I was listening to Richard Feynman the other day and loved how he explained the nature of every question that starts with a “why”.
“Why” is the question that exposes purpose.
“Why” led us, humans, to be the greatest species that ever existed. It’s the fundamental form of curiosity.
At a young age, we continuously ask why. Why is the sky blue? Why is the sun yellow? Why do birds fly? This is how each of us came to a basic understanding of the world around us.
To answer any question that has to do with “why”, we need to have a common framework or a basic understanding of the setting (things, emotions, the world) in place.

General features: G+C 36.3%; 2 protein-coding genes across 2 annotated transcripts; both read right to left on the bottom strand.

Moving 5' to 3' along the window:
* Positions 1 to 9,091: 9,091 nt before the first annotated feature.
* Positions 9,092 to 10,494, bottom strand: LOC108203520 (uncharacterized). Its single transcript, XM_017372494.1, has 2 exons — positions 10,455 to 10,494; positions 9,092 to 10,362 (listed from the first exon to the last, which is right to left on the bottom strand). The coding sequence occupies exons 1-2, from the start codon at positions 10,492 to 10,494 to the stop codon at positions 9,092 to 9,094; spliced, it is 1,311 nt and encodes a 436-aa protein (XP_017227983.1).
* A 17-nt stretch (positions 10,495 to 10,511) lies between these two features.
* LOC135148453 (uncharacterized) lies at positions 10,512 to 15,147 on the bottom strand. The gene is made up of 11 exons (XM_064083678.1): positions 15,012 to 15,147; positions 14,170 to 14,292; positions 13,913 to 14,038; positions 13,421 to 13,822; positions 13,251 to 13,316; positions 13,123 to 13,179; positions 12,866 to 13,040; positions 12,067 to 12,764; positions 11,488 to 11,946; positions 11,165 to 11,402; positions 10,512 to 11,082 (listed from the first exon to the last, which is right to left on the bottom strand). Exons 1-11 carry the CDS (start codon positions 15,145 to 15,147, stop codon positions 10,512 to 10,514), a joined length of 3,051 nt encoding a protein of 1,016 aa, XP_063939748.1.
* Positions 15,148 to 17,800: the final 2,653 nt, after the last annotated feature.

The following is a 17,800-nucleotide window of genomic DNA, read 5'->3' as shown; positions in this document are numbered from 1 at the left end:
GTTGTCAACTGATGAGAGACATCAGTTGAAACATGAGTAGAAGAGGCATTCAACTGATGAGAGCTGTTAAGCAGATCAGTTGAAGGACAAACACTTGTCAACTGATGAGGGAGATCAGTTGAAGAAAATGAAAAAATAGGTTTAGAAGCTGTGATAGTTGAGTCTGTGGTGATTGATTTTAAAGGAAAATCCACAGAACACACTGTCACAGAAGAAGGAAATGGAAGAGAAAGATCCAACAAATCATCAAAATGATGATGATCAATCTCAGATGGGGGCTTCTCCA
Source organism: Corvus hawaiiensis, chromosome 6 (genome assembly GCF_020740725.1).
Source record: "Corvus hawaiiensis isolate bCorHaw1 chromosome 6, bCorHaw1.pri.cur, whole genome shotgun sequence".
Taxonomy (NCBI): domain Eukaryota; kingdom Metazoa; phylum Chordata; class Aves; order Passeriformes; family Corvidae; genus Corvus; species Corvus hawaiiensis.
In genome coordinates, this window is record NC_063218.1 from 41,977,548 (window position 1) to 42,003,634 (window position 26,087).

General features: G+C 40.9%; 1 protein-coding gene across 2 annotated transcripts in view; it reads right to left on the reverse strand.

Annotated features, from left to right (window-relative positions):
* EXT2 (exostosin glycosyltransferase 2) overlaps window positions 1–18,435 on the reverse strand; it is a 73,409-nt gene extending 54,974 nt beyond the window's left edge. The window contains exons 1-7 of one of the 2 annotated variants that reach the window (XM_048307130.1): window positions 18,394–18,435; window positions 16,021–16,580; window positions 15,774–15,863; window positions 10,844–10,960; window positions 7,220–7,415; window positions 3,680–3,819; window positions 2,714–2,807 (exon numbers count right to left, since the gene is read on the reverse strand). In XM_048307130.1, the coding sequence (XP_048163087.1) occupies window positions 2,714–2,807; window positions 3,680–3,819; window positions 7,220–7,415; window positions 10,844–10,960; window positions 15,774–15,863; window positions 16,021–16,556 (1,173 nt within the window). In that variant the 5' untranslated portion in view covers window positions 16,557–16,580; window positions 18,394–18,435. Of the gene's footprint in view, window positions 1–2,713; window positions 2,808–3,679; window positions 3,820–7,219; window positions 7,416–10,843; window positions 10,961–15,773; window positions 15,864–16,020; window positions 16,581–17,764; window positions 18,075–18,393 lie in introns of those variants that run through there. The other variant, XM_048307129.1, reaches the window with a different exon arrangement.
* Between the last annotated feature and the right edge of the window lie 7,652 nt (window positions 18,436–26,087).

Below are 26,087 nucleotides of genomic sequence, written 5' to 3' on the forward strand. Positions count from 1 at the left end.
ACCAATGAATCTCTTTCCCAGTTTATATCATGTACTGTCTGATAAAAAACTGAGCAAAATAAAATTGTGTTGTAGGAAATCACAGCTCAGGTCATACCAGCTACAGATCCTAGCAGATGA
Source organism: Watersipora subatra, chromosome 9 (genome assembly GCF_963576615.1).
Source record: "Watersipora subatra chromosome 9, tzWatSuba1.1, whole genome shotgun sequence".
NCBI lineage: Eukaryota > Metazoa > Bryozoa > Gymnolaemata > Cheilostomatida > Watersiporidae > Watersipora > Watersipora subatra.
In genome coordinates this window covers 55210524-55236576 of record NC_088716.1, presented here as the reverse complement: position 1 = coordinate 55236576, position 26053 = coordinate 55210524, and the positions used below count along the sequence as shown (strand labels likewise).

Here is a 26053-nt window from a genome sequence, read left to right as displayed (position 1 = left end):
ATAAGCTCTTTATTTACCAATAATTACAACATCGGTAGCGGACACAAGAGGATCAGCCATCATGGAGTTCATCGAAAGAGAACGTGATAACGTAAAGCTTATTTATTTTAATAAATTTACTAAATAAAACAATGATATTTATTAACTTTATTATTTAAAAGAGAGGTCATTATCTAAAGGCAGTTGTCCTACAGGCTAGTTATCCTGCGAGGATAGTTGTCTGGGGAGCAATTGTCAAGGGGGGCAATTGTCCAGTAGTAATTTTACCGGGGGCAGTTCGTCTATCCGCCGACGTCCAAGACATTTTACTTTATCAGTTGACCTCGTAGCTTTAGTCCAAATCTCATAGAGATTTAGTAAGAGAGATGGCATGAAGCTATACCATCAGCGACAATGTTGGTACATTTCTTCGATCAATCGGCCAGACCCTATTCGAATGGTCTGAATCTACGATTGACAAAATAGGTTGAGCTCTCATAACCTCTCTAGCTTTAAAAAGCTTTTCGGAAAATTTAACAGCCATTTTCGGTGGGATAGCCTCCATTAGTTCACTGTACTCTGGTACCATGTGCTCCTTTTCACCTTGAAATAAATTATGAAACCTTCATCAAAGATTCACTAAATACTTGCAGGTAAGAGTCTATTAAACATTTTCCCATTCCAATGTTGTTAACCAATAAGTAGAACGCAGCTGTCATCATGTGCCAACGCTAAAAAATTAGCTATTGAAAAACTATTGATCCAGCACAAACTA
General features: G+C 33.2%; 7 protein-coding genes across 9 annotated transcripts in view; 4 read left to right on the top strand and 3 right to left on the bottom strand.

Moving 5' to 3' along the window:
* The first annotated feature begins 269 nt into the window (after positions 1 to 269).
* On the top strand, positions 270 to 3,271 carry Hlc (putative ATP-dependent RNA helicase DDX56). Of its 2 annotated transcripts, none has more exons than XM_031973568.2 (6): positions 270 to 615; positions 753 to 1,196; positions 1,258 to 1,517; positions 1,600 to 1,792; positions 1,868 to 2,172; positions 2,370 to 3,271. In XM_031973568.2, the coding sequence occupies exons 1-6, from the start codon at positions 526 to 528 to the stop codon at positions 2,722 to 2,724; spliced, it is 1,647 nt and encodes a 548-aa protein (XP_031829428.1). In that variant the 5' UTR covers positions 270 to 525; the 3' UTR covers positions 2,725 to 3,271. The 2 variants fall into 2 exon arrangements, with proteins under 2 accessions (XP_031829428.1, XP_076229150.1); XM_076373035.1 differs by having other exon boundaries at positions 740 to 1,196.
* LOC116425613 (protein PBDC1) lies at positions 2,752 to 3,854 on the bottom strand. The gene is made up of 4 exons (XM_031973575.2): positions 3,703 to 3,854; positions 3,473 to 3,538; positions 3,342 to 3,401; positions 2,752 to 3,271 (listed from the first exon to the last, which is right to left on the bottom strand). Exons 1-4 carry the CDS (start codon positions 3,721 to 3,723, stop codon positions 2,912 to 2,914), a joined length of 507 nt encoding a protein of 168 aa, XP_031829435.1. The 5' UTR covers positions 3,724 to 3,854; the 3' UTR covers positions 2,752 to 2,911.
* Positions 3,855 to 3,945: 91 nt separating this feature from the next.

“Why did you call me?” “Because I missed you.”
We understand that people miss people and talking helps. That’s the common framework. If we don’t have this framework (which kids develop with their whys after whys), every answer results in another why perpetually.
One takeaway from this is, to ask better questions and really understand the answers to tough whys. We must keep learning. By learning new things we broaden our framework, and a broader framework leads us to a better understanding of ourselves, our purpose, and the world.
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